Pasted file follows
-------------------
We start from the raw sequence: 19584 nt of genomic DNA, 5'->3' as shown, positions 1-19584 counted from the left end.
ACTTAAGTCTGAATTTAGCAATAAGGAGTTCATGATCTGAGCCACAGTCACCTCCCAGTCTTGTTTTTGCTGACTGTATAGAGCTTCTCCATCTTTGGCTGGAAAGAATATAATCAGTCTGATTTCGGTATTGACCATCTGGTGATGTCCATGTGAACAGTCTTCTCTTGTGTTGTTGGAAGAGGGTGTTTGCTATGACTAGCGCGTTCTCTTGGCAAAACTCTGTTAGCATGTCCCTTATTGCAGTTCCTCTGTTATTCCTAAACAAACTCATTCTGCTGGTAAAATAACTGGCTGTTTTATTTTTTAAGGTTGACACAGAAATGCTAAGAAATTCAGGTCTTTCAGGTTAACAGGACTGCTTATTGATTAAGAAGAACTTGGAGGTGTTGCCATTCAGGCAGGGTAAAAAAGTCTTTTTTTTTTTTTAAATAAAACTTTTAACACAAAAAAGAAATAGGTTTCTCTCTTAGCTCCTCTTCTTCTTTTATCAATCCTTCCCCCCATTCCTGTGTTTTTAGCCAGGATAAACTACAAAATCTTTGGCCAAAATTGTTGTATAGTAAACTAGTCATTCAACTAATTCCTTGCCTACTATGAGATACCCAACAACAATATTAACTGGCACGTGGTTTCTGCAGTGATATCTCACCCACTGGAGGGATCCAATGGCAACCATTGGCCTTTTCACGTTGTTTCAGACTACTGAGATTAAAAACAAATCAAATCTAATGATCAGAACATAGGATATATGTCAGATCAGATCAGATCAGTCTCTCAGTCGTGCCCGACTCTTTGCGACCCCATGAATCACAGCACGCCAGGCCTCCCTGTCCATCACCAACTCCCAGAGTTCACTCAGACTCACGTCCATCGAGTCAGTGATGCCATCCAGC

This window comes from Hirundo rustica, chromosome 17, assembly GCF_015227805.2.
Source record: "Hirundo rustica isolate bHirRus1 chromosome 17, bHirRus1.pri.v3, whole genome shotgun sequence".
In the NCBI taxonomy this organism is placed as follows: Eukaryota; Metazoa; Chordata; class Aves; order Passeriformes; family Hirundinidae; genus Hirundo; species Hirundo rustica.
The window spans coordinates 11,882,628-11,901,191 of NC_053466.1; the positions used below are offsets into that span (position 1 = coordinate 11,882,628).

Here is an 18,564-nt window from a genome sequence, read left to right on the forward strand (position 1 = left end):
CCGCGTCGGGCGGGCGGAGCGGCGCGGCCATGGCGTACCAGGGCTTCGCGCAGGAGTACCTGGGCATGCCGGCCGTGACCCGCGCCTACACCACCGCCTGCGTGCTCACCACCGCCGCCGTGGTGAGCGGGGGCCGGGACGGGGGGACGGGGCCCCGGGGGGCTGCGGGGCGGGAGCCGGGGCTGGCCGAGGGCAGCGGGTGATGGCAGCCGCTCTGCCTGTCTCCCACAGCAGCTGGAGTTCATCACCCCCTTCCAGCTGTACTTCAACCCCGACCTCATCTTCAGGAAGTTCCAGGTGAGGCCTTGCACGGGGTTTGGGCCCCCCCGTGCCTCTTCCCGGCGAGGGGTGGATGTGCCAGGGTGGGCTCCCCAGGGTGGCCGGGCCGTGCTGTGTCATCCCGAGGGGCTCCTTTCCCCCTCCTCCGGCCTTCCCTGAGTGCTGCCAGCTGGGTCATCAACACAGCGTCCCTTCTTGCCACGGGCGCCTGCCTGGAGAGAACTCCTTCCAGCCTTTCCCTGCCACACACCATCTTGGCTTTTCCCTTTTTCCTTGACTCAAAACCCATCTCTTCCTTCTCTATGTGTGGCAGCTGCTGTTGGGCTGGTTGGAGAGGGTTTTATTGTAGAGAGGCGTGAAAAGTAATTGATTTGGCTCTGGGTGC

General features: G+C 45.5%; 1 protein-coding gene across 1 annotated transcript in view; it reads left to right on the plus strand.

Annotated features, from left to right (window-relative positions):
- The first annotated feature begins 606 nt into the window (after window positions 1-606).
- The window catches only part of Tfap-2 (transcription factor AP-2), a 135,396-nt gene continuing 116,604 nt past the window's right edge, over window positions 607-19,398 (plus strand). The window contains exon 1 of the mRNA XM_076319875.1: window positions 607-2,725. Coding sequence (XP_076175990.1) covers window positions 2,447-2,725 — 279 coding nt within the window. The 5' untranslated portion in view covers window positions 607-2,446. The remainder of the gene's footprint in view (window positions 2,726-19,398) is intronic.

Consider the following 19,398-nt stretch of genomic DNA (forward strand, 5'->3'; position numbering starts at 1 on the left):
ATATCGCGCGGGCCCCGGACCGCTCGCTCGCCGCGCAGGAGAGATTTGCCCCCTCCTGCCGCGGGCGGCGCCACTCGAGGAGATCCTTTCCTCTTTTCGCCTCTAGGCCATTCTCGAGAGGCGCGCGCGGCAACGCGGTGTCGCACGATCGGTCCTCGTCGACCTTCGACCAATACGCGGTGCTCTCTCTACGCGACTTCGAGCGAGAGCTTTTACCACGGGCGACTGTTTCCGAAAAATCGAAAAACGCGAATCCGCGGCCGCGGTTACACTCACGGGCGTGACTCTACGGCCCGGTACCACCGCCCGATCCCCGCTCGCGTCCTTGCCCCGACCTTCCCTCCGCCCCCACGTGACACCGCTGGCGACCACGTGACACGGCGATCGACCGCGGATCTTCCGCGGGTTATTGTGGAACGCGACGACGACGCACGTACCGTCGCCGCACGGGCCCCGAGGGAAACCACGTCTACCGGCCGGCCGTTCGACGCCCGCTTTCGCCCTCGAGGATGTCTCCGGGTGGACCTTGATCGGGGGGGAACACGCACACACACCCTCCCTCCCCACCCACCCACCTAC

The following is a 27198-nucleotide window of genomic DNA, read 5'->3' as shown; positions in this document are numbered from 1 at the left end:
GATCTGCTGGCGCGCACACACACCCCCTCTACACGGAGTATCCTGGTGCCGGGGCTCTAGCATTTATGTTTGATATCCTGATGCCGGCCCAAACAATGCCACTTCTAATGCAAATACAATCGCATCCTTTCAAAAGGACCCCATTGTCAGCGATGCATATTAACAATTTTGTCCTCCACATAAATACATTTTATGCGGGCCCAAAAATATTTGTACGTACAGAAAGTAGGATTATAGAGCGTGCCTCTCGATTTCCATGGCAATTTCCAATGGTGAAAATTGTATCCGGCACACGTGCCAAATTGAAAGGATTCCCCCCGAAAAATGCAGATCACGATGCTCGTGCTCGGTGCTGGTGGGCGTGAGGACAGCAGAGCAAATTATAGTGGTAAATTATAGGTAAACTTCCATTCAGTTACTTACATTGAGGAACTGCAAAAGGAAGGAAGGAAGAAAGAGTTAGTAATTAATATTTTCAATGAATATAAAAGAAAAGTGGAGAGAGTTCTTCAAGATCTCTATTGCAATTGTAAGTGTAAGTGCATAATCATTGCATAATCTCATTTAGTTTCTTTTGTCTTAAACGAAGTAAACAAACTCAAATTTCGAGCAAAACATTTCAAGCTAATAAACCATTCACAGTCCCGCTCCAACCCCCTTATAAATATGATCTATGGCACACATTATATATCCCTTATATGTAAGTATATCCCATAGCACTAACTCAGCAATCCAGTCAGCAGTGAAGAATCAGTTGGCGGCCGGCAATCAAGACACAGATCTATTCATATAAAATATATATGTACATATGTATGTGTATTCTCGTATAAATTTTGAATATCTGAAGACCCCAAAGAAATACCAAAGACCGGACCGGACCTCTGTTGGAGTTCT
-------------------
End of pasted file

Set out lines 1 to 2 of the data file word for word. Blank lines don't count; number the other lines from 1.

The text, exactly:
We start from the raw sequence: 19584 nt of genomic DNA, 5'->3' as shown, positions 1-19584 counted from the left end.
ACTTAAGTCTGAATTTAGCAATAAGGAGTTCATGATCTGAGCCACAGTCACCTCCCAGTCTTGTTTTTGCTGACTGTATAGAGCTTCTCCATCTTTGGCTGGAAAGAATATAATCAGTCTGATTTCGGTATTGACCATCTGGTGATGTCCATGTGAACAGTCTTCTCTTGTGTTGTTGGAAGAGGGTGTTTGCTATGACTAGCGCGTTCTCTTGGCAAAACTCTGTTAGCATGTCCCTTATTGCAGTTCCTCTGTTATTCCTAAACAAACTCATTCTGCTGGTAAAATAACTGGCTGTTTTATTTTTTAAGGTTGACACAGAAATGCTAAGAAATTCAGGTCTTTCAGGTTAACAGGACTGCTTATTGATTAAGAAGAACTTGGAGGTGTTGCCATTCAGGCAGGGTAAAAAAGTCTTTTTTTTTTTTTAAATAAAACTTTTAACACAAAAAAGAAATAGGTTTCTCTCTTAGCTCCTCTTCTTCTTTTATCAATCCTTCCCCCCATTCCTGTGTTTTTAGCCAGGATAAACTACAAAATCTTTGGCCAAAATTGTTGTATAGTAAACTAGTCATTCAACTAATTCCTTGCCTACTATGAGATACCCAACAACAATATTAACTGGCACGTGGTTTCTGCAGTGATATCTCACCCACTGGAGGGATCCAATGGCAACCATTGGCCTTTTCACGTTGTTTCAGACTACTGAGATTAAAAACAAATCAAATCTAATGATCAGAACATAGGATATATGTCAGATCAGATCAGATCAGTCTCTCAGTCGTGCCCGACTCTTTGCGACCCCATGAATCACAGCACGCCAGGCCTCCCTGTCCATCACCAACTCCCAGAGTTCACTCAGACTCACGTCCATCGAGTCAGTGATGCCATCCAGC